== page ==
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Colorado Springs, El Paso County voters open wallets for stormwater fees, I-25, school districts

November 7, 2017 Updated: November 8, 2017 at 8:46 am
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photo - Hannah Parson, CEO of Exponential Impact, left, and Rachel Beck of the Colorado Springs Chamber and EDC, celebrate after the early polls showed Ballot Issue 2A with a large lead at Phantom Canyon Brewery in Colorado Springs Tuesday, Nov. 7, 2017.  (The Gazette, Christian Murdock)
Hannah Parson, CEO of Exponential Impact, left, and Rachel Beck of the Colorado Springs Chamber and EDC, celebrate after the early polls showed Ballot Issue 2A with a large lead at Phantom Canyon Brewery in Colorado Springs Tuesday, Nov. 7, 2017. (The Gazette, Christian Murdock) 

Voters in El Paso County shed their anti-tax reputation Tuesday, giving landslide approval to using $14.5 million in tax dollars for transportation and other projects, bringing new stormwater fees to Colorado Springs and granting a $42 million property tax increase for School District 11, unofficial results showed.

Manitou Springs chose a new mayor, and the Pikes Peak Rural Transportation Authority won the OK - with about two-thirds of the vote - to spend up to $10 million of its money on the widening of Interstate 25 between Monument and Castle Rock, according to totals with about 85 percent of the ballots counted.

RELATED

Updated election results from around the region.

D-11 voters pass tax increase for city's largest school district - finally.

Four of five Colorado Springs-area school districts get voters' OK for more funding.

El Paso voters approve use of TABOR funds for park and infrastructure projects.

Stormwater vote will free up money for more police and firefighters.

What changes are coming in Manitou?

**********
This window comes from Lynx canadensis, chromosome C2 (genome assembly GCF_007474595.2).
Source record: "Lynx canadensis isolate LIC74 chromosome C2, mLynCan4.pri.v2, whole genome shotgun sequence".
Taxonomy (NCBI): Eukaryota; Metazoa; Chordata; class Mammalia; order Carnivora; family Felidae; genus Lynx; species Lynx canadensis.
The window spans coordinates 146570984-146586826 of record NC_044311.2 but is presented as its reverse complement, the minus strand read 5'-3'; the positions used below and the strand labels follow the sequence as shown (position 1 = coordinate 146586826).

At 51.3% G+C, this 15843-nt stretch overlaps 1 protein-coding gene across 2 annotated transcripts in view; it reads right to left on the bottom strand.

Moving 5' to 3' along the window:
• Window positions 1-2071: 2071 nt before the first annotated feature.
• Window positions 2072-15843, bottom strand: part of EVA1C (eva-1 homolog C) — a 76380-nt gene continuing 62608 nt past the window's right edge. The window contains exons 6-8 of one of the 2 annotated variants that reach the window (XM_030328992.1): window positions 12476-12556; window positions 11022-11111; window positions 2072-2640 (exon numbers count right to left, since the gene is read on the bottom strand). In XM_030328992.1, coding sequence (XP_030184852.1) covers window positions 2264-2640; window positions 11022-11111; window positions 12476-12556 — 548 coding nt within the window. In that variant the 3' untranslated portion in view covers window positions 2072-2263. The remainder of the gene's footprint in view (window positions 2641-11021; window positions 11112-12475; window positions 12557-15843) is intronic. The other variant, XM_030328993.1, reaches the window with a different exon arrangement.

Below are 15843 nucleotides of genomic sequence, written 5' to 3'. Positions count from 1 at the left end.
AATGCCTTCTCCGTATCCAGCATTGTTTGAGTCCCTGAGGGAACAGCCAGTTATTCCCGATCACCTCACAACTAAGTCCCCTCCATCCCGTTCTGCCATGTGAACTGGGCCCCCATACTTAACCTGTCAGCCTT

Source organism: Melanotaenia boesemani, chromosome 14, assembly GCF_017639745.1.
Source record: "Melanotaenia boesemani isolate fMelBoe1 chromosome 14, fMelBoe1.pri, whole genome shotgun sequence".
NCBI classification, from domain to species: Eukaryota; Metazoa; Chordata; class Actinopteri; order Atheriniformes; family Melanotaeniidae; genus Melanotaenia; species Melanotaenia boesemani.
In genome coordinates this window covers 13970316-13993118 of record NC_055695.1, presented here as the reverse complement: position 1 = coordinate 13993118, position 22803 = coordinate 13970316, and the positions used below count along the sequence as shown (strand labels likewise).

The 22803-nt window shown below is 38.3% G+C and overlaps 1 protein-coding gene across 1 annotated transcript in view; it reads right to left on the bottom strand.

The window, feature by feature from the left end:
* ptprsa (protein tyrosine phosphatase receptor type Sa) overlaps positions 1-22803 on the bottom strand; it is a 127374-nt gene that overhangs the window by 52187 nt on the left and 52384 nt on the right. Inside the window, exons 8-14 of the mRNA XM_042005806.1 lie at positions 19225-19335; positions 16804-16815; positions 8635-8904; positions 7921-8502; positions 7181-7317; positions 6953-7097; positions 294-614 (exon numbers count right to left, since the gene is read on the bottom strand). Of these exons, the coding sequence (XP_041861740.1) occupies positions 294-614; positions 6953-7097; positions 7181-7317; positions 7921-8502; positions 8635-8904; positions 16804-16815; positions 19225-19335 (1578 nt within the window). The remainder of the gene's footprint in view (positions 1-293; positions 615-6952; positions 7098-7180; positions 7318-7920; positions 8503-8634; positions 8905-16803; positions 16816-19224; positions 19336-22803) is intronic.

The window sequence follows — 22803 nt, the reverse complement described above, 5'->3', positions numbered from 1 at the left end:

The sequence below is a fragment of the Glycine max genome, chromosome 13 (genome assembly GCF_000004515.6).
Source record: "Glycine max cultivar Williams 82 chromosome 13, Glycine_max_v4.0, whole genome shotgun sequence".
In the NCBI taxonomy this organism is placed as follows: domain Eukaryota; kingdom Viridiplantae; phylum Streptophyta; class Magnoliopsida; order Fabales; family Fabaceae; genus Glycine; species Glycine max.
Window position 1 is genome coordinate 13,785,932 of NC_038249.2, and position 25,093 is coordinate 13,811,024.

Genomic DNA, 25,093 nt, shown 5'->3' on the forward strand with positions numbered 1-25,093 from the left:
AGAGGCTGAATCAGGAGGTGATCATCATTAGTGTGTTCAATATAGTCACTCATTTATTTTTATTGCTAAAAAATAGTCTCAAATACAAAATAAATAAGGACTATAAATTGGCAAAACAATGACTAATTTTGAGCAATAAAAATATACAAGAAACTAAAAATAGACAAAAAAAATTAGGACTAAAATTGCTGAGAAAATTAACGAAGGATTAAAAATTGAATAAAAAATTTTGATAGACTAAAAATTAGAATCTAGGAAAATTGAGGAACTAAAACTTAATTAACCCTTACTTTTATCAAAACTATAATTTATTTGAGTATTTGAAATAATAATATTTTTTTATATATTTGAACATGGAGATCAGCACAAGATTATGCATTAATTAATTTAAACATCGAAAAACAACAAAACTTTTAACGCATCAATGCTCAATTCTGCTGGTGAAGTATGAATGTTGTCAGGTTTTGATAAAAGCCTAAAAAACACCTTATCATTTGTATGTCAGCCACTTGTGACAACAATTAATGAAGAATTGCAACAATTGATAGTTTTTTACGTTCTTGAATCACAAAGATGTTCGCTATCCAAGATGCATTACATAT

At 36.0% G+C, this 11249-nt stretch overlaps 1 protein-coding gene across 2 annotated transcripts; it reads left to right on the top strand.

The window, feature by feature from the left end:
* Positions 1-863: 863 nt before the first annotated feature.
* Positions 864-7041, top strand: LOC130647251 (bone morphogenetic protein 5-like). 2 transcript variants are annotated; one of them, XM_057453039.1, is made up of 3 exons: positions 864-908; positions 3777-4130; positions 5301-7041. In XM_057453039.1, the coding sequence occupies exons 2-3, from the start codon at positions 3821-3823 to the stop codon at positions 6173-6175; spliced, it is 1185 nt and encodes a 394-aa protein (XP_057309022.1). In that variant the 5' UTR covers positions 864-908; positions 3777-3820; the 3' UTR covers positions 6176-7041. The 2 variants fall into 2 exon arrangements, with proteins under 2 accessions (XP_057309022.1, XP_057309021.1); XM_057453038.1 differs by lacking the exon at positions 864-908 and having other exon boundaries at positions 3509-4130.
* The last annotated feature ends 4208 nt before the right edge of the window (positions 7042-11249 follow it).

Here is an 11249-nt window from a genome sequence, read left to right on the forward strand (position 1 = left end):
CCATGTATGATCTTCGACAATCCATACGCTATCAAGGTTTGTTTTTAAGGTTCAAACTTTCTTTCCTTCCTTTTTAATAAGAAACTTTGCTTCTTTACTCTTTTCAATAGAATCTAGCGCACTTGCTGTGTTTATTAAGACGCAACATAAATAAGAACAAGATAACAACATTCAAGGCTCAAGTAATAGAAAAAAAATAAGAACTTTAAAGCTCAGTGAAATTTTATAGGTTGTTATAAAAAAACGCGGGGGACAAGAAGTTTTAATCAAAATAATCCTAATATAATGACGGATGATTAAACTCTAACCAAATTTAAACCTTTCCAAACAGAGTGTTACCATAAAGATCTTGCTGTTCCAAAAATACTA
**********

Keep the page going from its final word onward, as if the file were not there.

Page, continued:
The stormwater fees, under Ballot Issue 2A, were considered critical by Colorado Springs Mayor John Suthers, as the city fights a federal and state lawsuit over the longtime neglect of stormwater infrastructure that Suthers inherited 2½ years ago. The fees will cost homeowners $5 a month and commercial and industrial property owners $30 monthly per acre, though those fees have no cap and could change over the next 20 years.

That ballot issue prompted opposition by anti-tax activists and City Councilmen Don Knight and Bill Murray. Its passage - with about 53 percent of the vote - will free $17 million a year from the city's general fund, money that Suthers vowed will be spent to increase staff on the police and fire departments.

District 11, meanwhile, had tried for 17 years to beef up its budget as other school districts in the region repeatedly won tax increases, bond issues or both to compensate for withering state education funds. The victory in D-11, the city's biggest school district, brings money for building maintenance, better teacher and support staff pay, more teachers and smaller class sizes, among other improvements.

It will cost homeowners about $3.75 a month in property taxes per $100,000 of property value.

Three of four other school district tax increase measures passed, too - in Cheyenne Mountain District 12, Peyton District 23JT and Widefield District 3. Voters in Hanover District 28 rejected a proposal, however, for the second time.

With approval of Ballot Issue 1A via a 2-1 margin, the county gets to keep $14.5 million in tax revenue considered "excess" under the Taxpayer's Bill of Rights. That money will go primarily toward closing the gap on I-25 - the project also OK'd for the PPRTA - but also for disaster recovery, parks, trails and open space projects. Officials have said local money is crucial in asking for federal funds for the project.

Manitou Springs bid adieu to two-year Mayor Nicole Nicoletta, with early voting showing a 2-1 preference for mayoral candidate Ken Jaray, a retired lawyer, former city attorney and civic activist who emphasized environmental concerns and a need for collaborative leadership.

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